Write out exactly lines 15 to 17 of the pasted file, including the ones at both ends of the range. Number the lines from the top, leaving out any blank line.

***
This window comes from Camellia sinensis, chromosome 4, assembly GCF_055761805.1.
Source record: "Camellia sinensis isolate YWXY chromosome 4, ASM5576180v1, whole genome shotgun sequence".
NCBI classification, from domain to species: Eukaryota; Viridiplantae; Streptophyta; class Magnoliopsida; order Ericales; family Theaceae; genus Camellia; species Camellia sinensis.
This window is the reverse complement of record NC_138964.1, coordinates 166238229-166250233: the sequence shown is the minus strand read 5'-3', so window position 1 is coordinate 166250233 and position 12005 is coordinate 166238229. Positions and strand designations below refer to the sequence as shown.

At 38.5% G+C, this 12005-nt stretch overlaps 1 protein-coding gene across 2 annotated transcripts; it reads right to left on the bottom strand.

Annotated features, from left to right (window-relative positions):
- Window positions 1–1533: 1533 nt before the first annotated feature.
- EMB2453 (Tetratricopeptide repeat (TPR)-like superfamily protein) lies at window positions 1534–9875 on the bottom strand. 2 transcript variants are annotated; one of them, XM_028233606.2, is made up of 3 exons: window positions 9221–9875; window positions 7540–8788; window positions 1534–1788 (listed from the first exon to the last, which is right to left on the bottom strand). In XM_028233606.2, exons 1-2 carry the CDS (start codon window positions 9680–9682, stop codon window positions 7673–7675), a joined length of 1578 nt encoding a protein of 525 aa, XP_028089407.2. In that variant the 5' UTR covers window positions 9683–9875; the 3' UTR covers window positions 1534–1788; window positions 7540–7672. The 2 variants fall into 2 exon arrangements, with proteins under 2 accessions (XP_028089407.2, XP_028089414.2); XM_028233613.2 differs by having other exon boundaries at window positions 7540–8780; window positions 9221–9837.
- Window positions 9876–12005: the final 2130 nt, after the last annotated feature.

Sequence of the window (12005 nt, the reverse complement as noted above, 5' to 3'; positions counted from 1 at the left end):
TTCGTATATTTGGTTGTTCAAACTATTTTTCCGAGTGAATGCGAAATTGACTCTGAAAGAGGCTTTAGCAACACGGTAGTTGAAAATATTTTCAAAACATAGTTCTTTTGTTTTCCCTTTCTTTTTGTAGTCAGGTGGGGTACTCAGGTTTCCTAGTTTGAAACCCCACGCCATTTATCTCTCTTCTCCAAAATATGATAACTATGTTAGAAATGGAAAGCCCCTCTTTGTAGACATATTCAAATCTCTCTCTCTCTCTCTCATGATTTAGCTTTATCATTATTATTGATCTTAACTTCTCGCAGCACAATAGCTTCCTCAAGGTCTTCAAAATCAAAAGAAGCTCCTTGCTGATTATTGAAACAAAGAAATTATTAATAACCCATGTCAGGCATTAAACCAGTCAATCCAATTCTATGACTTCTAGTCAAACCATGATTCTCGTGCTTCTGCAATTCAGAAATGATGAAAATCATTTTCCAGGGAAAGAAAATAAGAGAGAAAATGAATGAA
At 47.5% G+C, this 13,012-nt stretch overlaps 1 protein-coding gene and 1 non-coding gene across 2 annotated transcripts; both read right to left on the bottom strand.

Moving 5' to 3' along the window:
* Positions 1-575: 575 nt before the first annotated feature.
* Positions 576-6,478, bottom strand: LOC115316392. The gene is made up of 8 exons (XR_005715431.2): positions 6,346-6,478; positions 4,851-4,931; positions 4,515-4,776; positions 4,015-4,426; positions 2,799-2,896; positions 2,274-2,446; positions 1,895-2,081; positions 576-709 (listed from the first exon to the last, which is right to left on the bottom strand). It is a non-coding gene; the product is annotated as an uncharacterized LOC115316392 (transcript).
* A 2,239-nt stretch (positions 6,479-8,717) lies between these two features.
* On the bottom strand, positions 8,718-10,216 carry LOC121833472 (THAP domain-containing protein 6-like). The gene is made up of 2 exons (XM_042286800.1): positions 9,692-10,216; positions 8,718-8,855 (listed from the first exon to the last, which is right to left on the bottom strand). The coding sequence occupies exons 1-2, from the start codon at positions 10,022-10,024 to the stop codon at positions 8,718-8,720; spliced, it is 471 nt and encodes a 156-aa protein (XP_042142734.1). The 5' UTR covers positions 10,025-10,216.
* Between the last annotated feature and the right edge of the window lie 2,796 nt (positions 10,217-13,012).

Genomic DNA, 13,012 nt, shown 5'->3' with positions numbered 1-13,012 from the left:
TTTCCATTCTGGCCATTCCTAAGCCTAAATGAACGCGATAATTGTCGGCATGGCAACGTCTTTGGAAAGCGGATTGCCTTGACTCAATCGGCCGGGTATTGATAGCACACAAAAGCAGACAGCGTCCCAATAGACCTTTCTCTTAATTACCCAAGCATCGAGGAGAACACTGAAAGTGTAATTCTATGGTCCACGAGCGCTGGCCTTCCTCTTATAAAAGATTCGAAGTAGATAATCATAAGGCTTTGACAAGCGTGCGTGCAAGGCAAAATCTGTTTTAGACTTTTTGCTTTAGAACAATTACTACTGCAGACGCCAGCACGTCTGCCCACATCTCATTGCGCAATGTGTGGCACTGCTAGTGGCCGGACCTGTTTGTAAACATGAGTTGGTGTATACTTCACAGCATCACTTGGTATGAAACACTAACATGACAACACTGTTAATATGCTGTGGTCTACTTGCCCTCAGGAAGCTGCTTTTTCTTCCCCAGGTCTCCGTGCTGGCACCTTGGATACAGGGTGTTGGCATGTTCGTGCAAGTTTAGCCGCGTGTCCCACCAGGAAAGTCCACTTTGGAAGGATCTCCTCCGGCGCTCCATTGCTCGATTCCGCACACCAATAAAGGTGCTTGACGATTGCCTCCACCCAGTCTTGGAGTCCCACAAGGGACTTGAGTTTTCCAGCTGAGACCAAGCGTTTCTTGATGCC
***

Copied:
* Positions 576-6,478, bottom strand: LOC115316392. The gene is made up of 8 exons (XR_005715431.2): positions 6,346-6,478; positions 4,851-4,931; positions 4,515-4,776; positions 4,015-4,426; positions 2,799-2,896; positions 2,274-2,446; positions 1,895-2,081; positions 576-709 (listed from the first exon to the last, which is right to left on the bottom strand). It is a non-coding gene; the product is annotated as an uncharacterized LOC115316392 (transcript).
* A 2,239-nt stretch (positions 6,479-8,717) lies between these two features.
* On the bottom strand, positions 8,718-10,216 carry LOC121833472 (THAP domain-containing protein 6-like). The gene is made up of 2 exons (XM_042286800.1): positions 9,692-10,216; positions 8,718-8,855 (listed from the first exon to the last, which is right to left on the bottom strand). The coding sequence occupies exons 1-2, from the start codon at positions 10,022-10,024 to the stop codon at positions 8,718-8,720; spliced, it is 471 nt and encodes a 156-aa protein (XP_042142734.1). The 5' UTR covers positions 10,025-10,216.